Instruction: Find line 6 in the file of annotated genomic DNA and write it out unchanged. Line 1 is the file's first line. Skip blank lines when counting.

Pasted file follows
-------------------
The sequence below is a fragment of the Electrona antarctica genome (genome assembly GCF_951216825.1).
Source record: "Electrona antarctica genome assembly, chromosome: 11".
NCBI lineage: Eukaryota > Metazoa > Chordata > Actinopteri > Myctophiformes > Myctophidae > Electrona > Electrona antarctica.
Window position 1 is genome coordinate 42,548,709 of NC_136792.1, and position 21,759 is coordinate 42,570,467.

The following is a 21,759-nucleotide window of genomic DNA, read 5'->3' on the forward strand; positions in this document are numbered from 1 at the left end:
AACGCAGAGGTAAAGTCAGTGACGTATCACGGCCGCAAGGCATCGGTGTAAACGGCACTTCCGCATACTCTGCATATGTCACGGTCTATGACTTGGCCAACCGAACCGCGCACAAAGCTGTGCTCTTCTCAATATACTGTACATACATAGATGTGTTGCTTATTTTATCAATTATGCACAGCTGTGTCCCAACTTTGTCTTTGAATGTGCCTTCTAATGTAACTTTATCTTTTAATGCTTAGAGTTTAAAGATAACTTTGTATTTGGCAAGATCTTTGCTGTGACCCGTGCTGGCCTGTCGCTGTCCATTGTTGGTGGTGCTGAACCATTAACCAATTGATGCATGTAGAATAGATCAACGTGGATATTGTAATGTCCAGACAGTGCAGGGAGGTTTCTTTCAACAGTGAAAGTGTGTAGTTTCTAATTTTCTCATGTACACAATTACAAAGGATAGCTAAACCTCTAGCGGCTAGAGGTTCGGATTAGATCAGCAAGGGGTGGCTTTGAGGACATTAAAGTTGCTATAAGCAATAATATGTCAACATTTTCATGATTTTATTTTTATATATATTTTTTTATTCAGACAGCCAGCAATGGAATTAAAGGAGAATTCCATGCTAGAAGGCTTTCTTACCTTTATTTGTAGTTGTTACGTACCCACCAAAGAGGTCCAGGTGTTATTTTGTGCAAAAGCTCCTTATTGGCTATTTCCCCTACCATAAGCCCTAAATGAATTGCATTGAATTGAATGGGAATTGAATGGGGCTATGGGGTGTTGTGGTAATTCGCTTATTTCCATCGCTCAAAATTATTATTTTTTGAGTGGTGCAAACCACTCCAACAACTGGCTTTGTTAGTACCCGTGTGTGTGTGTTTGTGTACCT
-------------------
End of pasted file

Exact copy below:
AACGCAGAGGTAAAGTCAGTGACGTATCACGGCCGCAAGGCATCGGTGTAAACGGCACTTCCGCATACTCTGCATATGTCACGGTCTATGACTTGGCCAACCGAACCGCGCACAAAGCTGTGCTCTTCTCAATATACTGTACATACATAGATGTGTTGCTTATTTTATCAATTATGCACAGCTGTGTCCCAACTTTGTCTTTGAATGTGCCTTCTAATGTAACTTTATCTTTTAATGCTTAGAGTTTAAAGATAACTTTGTATTTGGCAAGATCTTTGCTGTGACCCGTGCTGGCCTGTCGCTGTCCATTGTTGGTGGTGCTGAACCATTAACCAATTGATGCATGTAGAATAGATCAACGTGGATATTGTAATGTCCAGACAGTGCAGGGAGGTTTCTTTCAACAGTGAAAGTGTGTAGTTTCTAATTTTCTCATGTACACAATTACAAAGGATAGCTAAACCTCTAGCGGCTAGAGGTTCGGATTAGATCAGCAAGGGGTGGCTTTGAGGACATTAAAGTTGCTATAAGCAATAATATGTCAACATTTTCATGATTTTATTTTTATATATATTTTTTTATTCAGACAGCCAGCAATGGAATTAAAGGAGAATTCCATGCTAGAAGGCTTTCTTACCTTTATTTGTAGTTGTTACGTACCCACCAAAGAGGTCCAGGTGTTATTTTGTGCAAAAGCTCCTTATTGGCTATTTCCCCTACCATAAGCCCTAAATGAATTGCATTGAATTGAATGGGAATTGAATGGGGCTATGGGGTGTTGTGGTAATTCGCTTATTTCCATCGCTCAAAATTATTATTTTTTGAGTGGTGCAAACCACTCCAACAACTGGCTTTGTTAGTACCCGTGTGTGTGTGTTTGTGTACCT